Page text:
Faced with the prospect of losing miles of beautiful white beaches – and the millions in tourist dollars that come with them - from erosion driven by climate change, Barbados is taking steps to protect its coastline as a matter of economic survival.
Christmas 2013 was the most “dreary and depressing” Don Corriette can remember in a very long time.
Most Caribbean countries are famous for their sun, sand and warm sea breezes. Far fewer are known for their wide use of solar, wind and other forms of renewable energy.
Since they first emerged as a result of the 1997 Kyoto Protocol, carbon offset markets have been a key part of international emissions reductions agreements, allowing rich countries in the North to invest in “emissions-saving projects” in the South while they continue to emit CO2.
Guyana is shaping up to set a gold standard for the Caribbean in implementing a national energy efficiency strategy to curb greenhouse gas emissions from fossil fuels.
As they fine-tune preparations for the Small Island Developing States (SIDS) Conference in Samoa and the United Nations post-2015 development framework meeting in September, Commonwealth states are focusing on getting the international community to pay more attention to the challenges they face.
Can Caribbean governments take legal action against other countries that they believe are warming the planet with devastating consequences?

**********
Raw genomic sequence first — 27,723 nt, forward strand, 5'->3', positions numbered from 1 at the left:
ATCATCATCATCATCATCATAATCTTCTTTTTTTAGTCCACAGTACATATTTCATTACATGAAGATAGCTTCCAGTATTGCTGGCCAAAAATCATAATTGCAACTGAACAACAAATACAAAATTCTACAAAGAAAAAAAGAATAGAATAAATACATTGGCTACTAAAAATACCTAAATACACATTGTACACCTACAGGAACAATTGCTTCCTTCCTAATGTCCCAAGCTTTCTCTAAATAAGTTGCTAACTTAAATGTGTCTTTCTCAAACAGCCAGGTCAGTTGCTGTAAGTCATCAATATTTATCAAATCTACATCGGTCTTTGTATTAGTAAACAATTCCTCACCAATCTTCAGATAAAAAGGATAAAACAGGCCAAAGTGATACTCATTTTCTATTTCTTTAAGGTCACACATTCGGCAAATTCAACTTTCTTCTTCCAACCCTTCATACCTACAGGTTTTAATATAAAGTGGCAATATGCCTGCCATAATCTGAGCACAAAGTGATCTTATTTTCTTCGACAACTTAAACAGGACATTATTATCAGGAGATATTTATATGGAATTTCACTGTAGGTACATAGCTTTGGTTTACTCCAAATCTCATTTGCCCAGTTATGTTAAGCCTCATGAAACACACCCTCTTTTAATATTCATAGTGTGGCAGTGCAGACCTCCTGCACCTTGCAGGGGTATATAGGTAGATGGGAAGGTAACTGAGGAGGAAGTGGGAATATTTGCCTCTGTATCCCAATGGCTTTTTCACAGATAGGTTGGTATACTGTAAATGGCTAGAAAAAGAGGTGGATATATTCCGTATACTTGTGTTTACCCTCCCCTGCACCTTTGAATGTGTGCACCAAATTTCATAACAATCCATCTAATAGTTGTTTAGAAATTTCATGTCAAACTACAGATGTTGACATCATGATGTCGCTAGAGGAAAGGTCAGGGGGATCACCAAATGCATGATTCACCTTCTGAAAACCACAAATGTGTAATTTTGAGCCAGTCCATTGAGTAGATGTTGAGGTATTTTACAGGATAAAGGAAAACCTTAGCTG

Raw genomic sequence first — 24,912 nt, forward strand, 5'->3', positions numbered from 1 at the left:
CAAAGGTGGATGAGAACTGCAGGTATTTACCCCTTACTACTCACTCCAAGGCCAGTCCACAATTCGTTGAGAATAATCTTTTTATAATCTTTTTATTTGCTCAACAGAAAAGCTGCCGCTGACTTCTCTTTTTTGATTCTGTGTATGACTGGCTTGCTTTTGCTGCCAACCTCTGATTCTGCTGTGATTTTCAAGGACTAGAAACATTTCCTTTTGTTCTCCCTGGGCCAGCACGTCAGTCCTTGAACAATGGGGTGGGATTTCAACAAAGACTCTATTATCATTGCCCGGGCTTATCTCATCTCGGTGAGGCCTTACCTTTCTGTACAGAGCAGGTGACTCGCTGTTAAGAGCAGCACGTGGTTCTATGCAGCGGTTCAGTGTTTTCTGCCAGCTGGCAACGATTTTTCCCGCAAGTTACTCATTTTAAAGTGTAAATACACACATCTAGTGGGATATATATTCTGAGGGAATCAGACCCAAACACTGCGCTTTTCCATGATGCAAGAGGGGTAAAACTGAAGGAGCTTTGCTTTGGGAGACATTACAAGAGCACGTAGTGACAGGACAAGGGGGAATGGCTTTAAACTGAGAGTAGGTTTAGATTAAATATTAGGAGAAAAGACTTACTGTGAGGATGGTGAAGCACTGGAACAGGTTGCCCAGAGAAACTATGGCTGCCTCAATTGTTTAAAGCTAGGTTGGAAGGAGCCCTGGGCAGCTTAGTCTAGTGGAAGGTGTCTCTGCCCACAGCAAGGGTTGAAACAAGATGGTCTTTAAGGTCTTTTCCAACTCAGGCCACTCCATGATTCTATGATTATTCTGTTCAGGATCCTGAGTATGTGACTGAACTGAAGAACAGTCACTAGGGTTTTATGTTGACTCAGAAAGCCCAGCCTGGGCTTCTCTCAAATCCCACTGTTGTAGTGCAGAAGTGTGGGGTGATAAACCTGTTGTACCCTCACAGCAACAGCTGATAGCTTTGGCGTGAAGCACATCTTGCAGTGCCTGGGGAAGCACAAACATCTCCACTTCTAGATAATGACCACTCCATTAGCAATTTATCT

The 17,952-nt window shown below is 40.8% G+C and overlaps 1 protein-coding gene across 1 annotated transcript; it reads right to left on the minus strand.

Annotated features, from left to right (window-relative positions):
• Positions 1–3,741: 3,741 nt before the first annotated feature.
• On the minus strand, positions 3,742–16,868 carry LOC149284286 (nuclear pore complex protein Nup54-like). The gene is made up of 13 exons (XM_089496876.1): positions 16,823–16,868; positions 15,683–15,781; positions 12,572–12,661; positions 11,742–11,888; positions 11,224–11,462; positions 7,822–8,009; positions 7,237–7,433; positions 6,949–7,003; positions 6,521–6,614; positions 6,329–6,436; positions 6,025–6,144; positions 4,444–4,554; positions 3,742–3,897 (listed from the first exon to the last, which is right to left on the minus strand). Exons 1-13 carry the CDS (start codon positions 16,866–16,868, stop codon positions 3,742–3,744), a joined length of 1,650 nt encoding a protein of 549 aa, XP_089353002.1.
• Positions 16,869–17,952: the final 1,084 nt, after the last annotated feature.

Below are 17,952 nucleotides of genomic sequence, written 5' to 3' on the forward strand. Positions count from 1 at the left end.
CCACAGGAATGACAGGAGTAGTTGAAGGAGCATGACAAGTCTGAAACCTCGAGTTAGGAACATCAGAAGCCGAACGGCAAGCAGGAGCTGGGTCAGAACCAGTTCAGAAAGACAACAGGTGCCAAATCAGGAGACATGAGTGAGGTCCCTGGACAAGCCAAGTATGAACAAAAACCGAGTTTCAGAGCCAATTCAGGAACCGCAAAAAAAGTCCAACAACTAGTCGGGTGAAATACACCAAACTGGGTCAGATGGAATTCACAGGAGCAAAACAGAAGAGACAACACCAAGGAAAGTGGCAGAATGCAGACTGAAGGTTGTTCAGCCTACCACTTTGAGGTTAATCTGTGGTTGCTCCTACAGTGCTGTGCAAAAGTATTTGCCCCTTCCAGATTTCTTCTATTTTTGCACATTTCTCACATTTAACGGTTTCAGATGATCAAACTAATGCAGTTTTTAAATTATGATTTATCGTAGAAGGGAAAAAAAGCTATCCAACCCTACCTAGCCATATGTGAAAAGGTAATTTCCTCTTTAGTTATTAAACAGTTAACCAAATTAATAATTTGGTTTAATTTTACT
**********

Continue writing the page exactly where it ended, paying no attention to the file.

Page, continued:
Dr. Ralph Gonsalves, the prime minister of St. Vincent and the Grenadines, says the promises of money by the “biggest polluters in the world” for small island developing states (SIDS) like his to adapt to climate change are a mostly a “mirage".
Allan Williams, 32, is an agriculture extension officer in St. Vincent and the Grenadines. But as a trained apiculturist, he has also been involved in beekeeping as a hobby for the past seven years.
Water rationing has become a way of life for the 1,800 residents of the tiny island of Barbuda, which has been experiencing prolonged dry periods, especially in the Highlands area near the main agricultural lands.
Industrial engineer Ancel Bhagwandeen thinks that growing your food indoors is a great way to protect crops from the stresses of climate change. So he developed a hydroponic system that “leverages the nanoclimates in houses so that the house effectively protects the produce the same way it protects us,” he says.
When Dean, the first storm of the 2007 Atlantic hurricane season, lashed Dominica on Aug. 16, it left behind a trail of destruction, claimed the lives of a mother and son, and decimated the island’s vital banana industry.
Antigua is one of the most drought-prone countries in the Caribbean. So whenever it rains, the inhabitants generally regard the weather as “showers of blessing”.
Sanchez is a small central business district in Petite Martinique, the tiny island that forms part of the tri-nation state of Grenada, Carriacou and Petite Martinique.
The rise in natural disasters in the Caribbean due to climate change has led to increased suffering for both men and women, much of it as a consequence of socially constructed roles based on gender, experts say.